The larger point is this, when faced with the possibility of having misunderstood Scripture for many years, or even some aspect of the nature of God, the natural reaction is revulsion.  We want to defend how we’ve always done it.  But how we’ve always done it may not be right.  And if truth matters to us, like we say that it does, we must be willing to challenge even those sacred beliefs.  I recommend a few questions for everyone when faced with this dilemma:

  1. Ask yourself, “Does the alternative make sense?”

Some alternatives are clearly contradictory to the revelation of God.  Others are not.  Take a moment and ask if the alternative view, even if it is not your own, makes sense in light of this revelation.

  1. Ask yourself, “What’s at stake here?”

Not every issue is a gospel issue.  Be willing to ask if the alternative view really makes any difference to the main message of the Christian faith.  If this verse changes, does it affect others? Or is it incidental?  Knowing the difference between a mountain to die on and valley of compromise makes a world of difference.

Conclusion

I set about writing this article to defend an understandably minority opinion.  I did this knowing it may upset some people.  I wrote it, knowing that it might upset some people, because I think it serves as an excellent point for the larger discussion.  As Christians we strive, or at least should strive, for unity with one another.  However, in the age of social media, we often are known for division and strife.  Rather than fall victim to the age of constant offense that we live in, let us strive to be counter-cultural and do the hard work of analyzing opposing views, assessing their value, and seeking concord rather than discord.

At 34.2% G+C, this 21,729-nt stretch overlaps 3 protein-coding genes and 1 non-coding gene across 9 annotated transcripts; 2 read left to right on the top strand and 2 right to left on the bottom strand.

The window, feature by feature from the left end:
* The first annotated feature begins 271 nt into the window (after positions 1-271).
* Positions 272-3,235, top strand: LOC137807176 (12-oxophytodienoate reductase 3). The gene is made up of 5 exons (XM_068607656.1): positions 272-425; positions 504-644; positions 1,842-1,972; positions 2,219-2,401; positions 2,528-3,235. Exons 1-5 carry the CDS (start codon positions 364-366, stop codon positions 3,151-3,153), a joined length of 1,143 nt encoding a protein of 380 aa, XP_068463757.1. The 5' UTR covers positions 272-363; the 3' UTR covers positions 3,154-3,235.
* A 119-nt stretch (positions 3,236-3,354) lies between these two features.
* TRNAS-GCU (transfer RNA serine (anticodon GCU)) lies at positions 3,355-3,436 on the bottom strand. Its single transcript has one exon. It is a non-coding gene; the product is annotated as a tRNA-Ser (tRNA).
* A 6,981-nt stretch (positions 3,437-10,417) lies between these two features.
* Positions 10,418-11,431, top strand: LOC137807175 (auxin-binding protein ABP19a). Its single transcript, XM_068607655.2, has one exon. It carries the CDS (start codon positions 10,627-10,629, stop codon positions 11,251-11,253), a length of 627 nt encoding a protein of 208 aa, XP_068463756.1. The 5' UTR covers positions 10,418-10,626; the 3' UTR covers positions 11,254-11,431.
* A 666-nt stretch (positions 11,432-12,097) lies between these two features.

[1] Some readers may balk at this, given that the committee that translated the NRSV stated that they did so “without theological bias”, resulting in a largely biased translation in favor of neutral or non-spiritual nuances to the text.  That being said, this, in and of itself, is not reason to reject every reading carte blanche, but simply to read with a critical eye.  Also, the reading above is not unique to the NRSV, but is found in the NAB and the NLT.

[2] Ontology – The science or study of being; that branch of metaphysics concerned with the nature or essence of being or existence.

[3] Famously repeated by Jesus in Matt.22:37-39; Mk. 12:29-30 and Lk. 10:27.

[4] Many thanks to an Orthodox Jewish friend of mine for her insight into the modern understanding of this passage!

[5] See Deut. 4:35 and Deut. 32:39